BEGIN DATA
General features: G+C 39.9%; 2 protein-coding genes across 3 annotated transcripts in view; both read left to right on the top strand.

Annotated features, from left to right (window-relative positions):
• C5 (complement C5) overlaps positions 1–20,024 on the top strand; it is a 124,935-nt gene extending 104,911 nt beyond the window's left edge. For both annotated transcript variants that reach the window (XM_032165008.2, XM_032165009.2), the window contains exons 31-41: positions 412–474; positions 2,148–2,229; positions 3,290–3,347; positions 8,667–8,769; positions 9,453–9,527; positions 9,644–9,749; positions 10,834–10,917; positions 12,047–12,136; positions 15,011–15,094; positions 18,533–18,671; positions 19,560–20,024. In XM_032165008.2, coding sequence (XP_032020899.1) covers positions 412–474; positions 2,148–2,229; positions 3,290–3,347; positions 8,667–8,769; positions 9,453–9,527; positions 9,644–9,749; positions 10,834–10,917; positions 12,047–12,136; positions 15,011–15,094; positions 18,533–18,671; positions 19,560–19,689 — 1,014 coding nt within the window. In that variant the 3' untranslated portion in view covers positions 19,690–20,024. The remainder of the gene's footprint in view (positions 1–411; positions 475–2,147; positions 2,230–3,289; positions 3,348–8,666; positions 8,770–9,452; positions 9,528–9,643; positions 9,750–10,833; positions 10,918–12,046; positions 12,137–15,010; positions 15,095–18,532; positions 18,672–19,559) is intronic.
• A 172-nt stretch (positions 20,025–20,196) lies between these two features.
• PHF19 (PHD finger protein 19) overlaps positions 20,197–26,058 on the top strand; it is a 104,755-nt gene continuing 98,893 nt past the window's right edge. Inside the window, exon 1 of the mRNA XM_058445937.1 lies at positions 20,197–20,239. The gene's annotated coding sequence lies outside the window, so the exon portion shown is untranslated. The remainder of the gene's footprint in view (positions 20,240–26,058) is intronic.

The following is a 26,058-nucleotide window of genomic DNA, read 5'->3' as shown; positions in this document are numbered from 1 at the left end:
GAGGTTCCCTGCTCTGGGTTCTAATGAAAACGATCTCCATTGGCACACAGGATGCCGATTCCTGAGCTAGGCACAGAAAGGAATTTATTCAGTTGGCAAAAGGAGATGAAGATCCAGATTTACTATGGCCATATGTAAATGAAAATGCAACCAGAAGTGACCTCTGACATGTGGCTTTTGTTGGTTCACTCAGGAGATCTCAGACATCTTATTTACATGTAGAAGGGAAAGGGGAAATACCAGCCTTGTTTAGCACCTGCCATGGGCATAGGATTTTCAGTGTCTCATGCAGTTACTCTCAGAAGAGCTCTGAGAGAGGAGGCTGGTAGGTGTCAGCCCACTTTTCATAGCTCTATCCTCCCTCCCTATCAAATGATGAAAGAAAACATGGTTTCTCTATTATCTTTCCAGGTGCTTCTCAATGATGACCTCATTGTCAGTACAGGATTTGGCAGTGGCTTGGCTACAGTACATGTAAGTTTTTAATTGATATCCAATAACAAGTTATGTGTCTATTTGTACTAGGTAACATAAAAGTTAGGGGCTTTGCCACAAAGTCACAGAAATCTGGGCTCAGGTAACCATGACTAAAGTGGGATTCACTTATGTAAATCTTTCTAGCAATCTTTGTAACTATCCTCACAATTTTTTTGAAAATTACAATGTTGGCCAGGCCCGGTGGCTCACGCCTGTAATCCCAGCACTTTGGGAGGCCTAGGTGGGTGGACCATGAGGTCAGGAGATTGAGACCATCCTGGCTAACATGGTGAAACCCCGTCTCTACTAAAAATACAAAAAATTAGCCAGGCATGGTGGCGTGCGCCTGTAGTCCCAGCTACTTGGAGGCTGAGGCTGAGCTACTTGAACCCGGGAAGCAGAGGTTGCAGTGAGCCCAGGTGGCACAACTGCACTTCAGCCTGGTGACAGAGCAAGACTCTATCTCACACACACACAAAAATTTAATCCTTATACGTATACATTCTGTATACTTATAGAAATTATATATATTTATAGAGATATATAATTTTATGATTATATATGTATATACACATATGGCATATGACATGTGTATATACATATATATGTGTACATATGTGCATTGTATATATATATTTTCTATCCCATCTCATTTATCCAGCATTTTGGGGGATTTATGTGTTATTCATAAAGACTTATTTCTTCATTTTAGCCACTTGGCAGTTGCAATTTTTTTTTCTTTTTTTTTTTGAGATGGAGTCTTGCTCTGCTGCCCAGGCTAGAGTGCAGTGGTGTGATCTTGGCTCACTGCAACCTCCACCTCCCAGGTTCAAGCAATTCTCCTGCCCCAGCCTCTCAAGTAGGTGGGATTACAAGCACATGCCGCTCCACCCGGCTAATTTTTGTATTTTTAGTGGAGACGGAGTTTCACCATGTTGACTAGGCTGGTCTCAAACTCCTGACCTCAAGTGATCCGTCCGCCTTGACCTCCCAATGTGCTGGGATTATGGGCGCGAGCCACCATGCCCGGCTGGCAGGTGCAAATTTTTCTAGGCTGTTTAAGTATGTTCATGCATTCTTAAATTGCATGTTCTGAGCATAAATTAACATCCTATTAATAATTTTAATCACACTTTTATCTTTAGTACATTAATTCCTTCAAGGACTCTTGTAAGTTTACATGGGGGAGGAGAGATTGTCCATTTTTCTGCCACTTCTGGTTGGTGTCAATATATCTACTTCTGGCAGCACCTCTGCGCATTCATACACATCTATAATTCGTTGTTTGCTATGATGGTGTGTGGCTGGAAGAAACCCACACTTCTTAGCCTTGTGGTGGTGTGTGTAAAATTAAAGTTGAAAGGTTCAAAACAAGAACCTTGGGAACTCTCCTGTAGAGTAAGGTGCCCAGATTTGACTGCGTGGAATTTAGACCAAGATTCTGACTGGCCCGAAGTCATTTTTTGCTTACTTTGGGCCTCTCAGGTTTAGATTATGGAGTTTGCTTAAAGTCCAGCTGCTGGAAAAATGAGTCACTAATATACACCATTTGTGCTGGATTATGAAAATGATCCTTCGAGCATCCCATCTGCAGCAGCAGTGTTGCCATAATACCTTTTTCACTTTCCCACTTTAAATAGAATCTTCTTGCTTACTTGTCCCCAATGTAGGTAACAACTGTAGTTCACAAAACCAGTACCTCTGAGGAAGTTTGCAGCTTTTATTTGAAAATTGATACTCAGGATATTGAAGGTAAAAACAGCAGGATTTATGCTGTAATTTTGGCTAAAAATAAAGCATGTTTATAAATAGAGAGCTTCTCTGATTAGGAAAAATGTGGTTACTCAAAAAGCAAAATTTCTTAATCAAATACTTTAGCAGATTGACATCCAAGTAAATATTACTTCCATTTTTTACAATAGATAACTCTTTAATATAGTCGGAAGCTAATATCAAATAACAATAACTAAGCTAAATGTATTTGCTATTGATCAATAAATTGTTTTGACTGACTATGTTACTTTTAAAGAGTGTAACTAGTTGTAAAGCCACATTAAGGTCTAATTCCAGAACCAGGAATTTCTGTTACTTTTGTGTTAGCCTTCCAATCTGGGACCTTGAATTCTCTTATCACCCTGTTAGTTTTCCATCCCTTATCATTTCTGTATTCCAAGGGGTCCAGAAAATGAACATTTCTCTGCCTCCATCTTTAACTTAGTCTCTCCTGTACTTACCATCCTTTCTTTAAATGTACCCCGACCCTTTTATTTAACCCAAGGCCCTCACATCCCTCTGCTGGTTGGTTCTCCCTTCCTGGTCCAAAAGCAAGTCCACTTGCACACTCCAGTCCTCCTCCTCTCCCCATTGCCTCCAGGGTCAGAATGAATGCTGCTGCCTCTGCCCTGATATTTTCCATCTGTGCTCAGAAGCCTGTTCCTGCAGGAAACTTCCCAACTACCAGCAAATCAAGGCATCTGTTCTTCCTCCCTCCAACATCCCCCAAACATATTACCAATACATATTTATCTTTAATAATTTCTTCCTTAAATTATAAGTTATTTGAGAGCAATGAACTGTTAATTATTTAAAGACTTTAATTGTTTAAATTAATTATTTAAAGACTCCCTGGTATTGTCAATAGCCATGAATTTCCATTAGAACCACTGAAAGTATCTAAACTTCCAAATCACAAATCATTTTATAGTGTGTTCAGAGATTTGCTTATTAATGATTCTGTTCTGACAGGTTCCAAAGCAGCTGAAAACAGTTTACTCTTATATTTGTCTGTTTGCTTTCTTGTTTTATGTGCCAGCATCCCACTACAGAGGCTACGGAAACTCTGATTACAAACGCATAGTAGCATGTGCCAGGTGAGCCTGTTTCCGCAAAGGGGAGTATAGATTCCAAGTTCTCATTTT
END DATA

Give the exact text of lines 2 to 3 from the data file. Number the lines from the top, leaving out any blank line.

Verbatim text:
Annotated features, from left to right (window-relative positions):
• C5 (complement C5) overlaps positions 1–20,024 on the top strand; it is a 124,935-nt gene extending 104,911 nt beyond the window's left edge. For both annotated transcript variants that reach the window (XM_032165008.2, XM_032165009.2), the window contains exons 31-41: positions 412–474; positions 2,148–2,229; positions 3,290–3,347; positions 8,667–8,769; positions 9,453–9,527; positions 9,644–9,749; positions 10,834–10,917; positions 12,047–12,136; positions 15,011–15,094; positions 18,533–18,671; positions 19,560–20,024. In XM_032165008.2, coding sequence (XP_032020899.1) covers positions 412–474; positions 2,148–2,229; positions 3,290–3,347; positions 8,667–8,769; positions 9,453–9,527; positions 9,644–9,749; positions 10,834–10,917; positions 12,047–12,136; positions 15,011–15,094; positions 18,533–18,671; positions 19,560–19,689 — 1,014 coding nt within the window. In that variant the 3' untranslated portion in view covers positions 19,690–20,024. The remainder of the gene's footprint in view (positions 1–411; positions 475–2,147; positions 2,230–3,289; positions 3,348–8,666; positions 8,770–9,452; positions 9,528–9,643; positions 9,750–10,833; positions 10,918–12,046; positions 12,137–15,010; positions 15,095–18,532; positions 18,672–19,559) is intronic.